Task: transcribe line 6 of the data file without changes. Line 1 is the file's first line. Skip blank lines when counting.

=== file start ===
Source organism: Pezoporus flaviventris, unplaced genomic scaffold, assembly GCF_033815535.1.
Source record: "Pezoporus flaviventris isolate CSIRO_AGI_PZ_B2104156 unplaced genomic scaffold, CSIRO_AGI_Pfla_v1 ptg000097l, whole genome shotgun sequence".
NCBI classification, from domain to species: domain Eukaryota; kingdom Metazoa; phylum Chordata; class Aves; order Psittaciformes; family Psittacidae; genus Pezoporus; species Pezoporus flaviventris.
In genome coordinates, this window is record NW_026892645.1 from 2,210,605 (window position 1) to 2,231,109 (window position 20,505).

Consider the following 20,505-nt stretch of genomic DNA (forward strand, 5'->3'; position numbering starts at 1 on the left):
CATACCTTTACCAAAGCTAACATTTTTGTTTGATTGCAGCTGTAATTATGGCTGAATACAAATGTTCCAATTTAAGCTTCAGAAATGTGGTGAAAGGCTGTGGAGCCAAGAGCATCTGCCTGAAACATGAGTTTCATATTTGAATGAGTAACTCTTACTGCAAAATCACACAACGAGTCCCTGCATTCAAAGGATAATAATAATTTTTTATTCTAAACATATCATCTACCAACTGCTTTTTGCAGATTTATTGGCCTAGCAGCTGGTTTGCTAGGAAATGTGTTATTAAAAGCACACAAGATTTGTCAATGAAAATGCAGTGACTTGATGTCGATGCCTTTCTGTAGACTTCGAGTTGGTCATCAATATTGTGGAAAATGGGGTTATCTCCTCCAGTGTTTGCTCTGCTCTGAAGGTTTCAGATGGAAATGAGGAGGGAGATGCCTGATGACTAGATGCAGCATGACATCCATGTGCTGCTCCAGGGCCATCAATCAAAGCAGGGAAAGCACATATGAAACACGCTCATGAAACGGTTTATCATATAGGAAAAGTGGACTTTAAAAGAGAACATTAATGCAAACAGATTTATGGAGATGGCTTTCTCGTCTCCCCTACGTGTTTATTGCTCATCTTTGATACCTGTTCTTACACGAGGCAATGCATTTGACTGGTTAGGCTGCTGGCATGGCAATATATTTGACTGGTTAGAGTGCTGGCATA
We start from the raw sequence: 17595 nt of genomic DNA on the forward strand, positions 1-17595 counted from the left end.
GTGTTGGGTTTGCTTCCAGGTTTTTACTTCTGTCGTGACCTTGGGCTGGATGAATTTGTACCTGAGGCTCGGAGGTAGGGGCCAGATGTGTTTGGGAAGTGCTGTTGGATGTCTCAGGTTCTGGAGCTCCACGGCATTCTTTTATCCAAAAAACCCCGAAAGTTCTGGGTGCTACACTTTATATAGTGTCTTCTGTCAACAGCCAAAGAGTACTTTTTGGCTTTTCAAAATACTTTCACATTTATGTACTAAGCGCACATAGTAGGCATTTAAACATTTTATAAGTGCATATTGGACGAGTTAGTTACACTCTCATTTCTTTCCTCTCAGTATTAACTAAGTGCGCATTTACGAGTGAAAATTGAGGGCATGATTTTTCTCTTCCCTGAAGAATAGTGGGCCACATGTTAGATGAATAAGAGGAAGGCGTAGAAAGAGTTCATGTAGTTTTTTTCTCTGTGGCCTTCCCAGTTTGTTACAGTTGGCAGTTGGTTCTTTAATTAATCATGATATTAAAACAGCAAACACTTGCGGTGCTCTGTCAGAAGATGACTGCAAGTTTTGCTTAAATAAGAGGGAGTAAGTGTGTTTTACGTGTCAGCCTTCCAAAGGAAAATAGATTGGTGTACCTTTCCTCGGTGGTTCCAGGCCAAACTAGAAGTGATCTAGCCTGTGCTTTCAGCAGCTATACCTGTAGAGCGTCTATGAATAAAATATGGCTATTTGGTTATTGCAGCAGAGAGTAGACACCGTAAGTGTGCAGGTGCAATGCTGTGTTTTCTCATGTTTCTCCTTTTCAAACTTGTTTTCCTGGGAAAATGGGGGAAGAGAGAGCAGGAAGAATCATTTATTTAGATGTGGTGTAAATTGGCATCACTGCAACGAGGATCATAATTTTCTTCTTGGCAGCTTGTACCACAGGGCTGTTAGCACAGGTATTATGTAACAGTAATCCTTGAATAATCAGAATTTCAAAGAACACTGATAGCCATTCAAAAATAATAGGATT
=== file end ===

CATACCTTTACCAAAGCTAACATTTTTGTTTGATTGCAGCTGTAATTATGGCTGAATACAAATGTTCCAATTTAAGCTTCAGAAATGTGGTGAAAGGCTGTGGAGCCAAGAGCATCTGCCTGAAACATGAGTTTCATATTTGAATGAGTAACTCTTACTGCAAAATCACACAACGAGTCCCTGCATTCAAAGGATAATAATAATTTTTTATTCTAAACATATCATCTACCAACTGCTTTTTGCAGATTTATTGGCCTAGCAGCTGGTTTGCTAGGAAATGTGTTATTAAAAGCACACAAGATTTGTCAATGAAAATGCAGTGACTTGATGTCGATGCCTTTCTGTAGACTTCGAGTTGGTCATCAATATTGTGGAAAATGGGGTTATCTCCTCCAGTGTTTGCTCTGCTCTGAAGGTTTCAGATGGAAATGAGGAGGGAGATGCCTGATGACTAGATGCAGCATGACATCCATGTGCTGCTCCAGGGCCATCAATCAAAGCAGGGAAAGCACATATGAAACACGCTCATGAAACGGTTTATCATATAGGAAAAGTGGACTTTAAAAGAGAACATTAATGCAAACAGATTTATGGAGATGGCTTTCTCGTCTCCCCTACGTGTTTATTGCTCATCTTTGATACCTGTTCTTACACGAGGCAATGCATTTGACTGGTTAGGCTGCTGGCATGGCAATATATTTGACTGGTTAGAGTGCTGGCATA